HVPT or minimal pairs on steroids

It was by chance as these things tend to happen on the net that I read about High Variability Pronunciation Training (HVPT). What are the odds language teachers know about HVPT?

My extremely representative and valid polling on Twitter and G+ gave me a big fat 2 out of 24 teachers who knew the acronym. Of the two who said yes one had looked up the acronym and the other is an expert in pronunciation.

I would put good odds that most language teachers have heard of and use minimal pairs, i.e. pairs of words which differ by one sound, the famous ship/sheep for example.

HVPT can be seen as a souped up minimal pairs where different speakers are used and sounds presented in different contexts. Learners are then required to categorize the sound by picking a label for the sound. Feedback is then given on whether they are correct.

Pronunciation research has shown that providing a variety of input in terms of speakers and phonetic contexts helps learners categorize sounds. That is the V of variability in the acronym. Furthermore such training focuses learners on the phonetic form and thus reduces any effect of semantic meaning since it has been shown that attending to both meaning and form reduces performance.

Currently there is one free (with registration) program that helps with Canadian pronunciation it is called EnglishAccentCoach.1 This web and IOS program is developed by Ron Thompson a notable researcher in this field. It is claimed that it can significantly help learners in only 8 short training sessions and effects last for up to a month. There is a paid program called UCL Vowel Trainer2 which claims learners improved from 65% accuracy to 85% accuracy over 5 sessions.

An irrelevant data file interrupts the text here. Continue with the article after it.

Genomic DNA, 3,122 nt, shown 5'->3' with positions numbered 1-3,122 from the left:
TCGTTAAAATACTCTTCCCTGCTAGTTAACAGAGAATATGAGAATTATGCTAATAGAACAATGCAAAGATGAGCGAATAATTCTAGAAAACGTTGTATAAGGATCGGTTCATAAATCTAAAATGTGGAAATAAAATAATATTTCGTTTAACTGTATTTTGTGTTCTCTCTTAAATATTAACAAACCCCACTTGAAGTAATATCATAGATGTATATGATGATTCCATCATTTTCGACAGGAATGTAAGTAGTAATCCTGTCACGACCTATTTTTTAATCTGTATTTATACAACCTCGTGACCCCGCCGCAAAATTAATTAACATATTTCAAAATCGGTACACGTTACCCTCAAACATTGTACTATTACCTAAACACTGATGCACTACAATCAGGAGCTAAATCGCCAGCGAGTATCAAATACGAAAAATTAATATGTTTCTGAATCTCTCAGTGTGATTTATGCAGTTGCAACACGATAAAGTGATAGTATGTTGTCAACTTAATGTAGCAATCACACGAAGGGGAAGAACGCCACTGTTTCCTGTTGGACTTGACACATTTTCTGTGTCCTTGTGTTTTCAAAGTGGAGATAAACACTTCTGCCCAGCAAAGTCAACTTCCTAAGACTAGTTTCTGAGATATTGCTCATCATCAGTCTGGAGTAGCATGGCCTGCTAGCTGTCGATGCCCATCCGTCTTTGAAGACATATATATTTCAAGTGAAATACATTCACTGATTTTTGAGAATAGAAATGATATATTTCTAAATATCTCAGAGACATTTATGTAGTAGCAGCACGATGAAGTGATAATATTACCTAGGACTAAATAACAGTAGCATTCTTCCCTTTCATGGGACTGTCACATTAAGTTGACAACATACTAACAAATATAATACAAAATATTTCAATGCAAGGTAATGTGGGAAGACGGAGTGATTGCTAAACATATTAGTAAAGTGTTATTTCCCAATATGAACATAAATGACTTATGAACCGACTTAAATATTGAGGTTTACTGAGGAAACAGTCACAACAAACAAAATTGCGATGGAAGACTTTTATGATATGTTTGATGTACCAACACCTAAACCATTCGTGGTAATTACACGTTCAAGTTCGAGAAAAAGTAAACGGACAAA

Another (open source) program is in development called Minimal Bears which is based on PyPhon.3 MinimalBears aims to build up crowdsourcing feature so that many languages can be accommodated. Interested readers may like to see a talk about HVPT from the developers.4

So it is quite amazing as Mark Liberman from Language Log pointed out how little is known by language educators about HPVT. One of the commenters to the Language Log post suggested association with drill and kill stereotypes of language learning may have tainted it. No doubt more research is required to test the limits of HPVT. Hopefully this post will pique interest in readers to investigate these minimal pairs on steroids.

Many thanks to Guy Emerson for additional information and to the poll respondents.


1. EnglishAccentCoach
2. UCL Vowel Trainer
3. PyPhon  I have yet to be able to get this working
4. (video) High Variability and Phonetic Training – Guy Emerson and Stanisław Pstrokoński

Further reading:

Thomson, R. I. (2011). Computer assisted pronunciation training: Targeting second language vowel perception improves pronunciation. Calico Journal, 28(3), 744-765. Retrieved from http://www.equinoxpub.com/journals/index.php/CALICO/article/viewPDFInterstitial/22985/18991
Liberman, M. (2008, July 6) HVPT [Blog post]. Retrieved from http://languagelog.ldc.upenn.edu/nll/?p=328


12 thoughts on “HVPT or minimal pairs on steroids

  1. Very interesting read. But I guess I’m also thinking, oh dear, yet another acronym when we’re already so inundated with them!